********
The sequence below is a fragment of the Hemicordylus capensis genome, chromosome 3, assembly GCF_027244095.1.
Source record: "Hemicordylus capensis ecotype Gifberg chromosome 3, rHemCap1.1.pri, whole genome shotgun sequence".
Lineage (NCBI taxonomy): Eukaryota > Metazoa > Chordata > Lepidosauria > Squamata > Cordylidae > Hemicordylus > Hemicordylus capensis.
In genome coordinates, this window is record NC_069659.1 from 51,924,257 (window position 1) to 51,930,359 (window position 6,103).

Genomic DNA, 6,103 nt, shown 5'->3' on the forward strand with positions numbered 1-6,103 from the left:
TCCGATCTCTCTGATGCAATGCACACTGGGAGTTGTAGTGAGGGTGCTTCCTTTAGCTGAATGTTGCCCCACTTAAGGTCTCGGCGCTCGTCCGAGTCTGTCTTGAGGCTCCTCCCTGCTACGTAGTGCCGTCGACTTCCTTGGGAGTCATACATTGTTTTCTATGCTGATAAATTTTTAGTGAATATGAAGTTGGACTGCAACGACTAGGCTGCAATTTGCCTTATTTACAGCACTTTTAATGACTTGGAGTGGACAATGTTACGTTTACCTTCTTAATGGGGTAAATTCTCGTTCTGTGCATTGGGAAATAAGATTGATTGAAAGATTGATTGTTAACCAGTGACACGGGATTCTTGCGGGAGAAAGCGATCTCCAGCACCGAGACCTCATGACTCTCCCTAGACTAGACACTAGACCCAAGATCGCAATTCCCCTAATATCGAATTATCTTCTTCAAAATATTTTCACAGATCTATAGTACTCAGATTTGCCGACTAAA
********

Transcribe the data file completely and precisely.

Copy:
The sequence below is a fragment of the Hemicordylus capensis genome, chromosome 3, assembly GCF_027244095.1.
Source record: "Hemicordylus capensis ecotype Gifberg chromosome 3, rHemCap1.1.pri, whole genome shotgun sequence".
Lineage (NCBI taxonomy): Eukaryota > Metazoa > Chordata > Lepidosauria > Squamata > Cordylidae > Hemicordylus > Hemicordylus capensis.
In genome coordinates, this window is record NC_069659.1 from 51,924,257 (window position 1) to 51,930,359 (window position 6,103).

Genomic DNA, 6,103 nt, shown 5'->3' on the forward strand with positions numbered 1-6,103 from the left:
TCCGATCTCTCTGATGCAATGCACACTGGGAGTTGTAGTGAGGGTGCTTCCTTTAGCTGAATGTTGCCCCACTTAAGGTCTCGGCGCTCGTCCGAGTCTGTCTTGAGGCTCCTCCCTGCTACGTAGTGCCGTCGACTTCCTTGGGAGTCATACATTGTTTTCTATGCTGATAAATTTTTAGTGAATATGAAGTTGGACTGCAACGACTAGGCTGCAATTTGCCTTATTTACAGCACTTTTAATGACTTGGAGTGGACAATGTTACGTTTACCTTCTTAATGGGGTAAATTCTCGTTCTGTGCATTGGGAAATAAGATTGATTGAAAGATTGATTGTTAACCAGTGACACGGGATTCTTGCGGGAGAAAGCGATCTCCAGCACCGAGACCTCATGACTCTCCCTAGACTAGACACTAGACCCAAGATCGCAATTCCCCTAATATCGAATTATCTTCTTCAAAATATTTTCACAGATCTATAGTACTCAGATTTGCCGACTAAA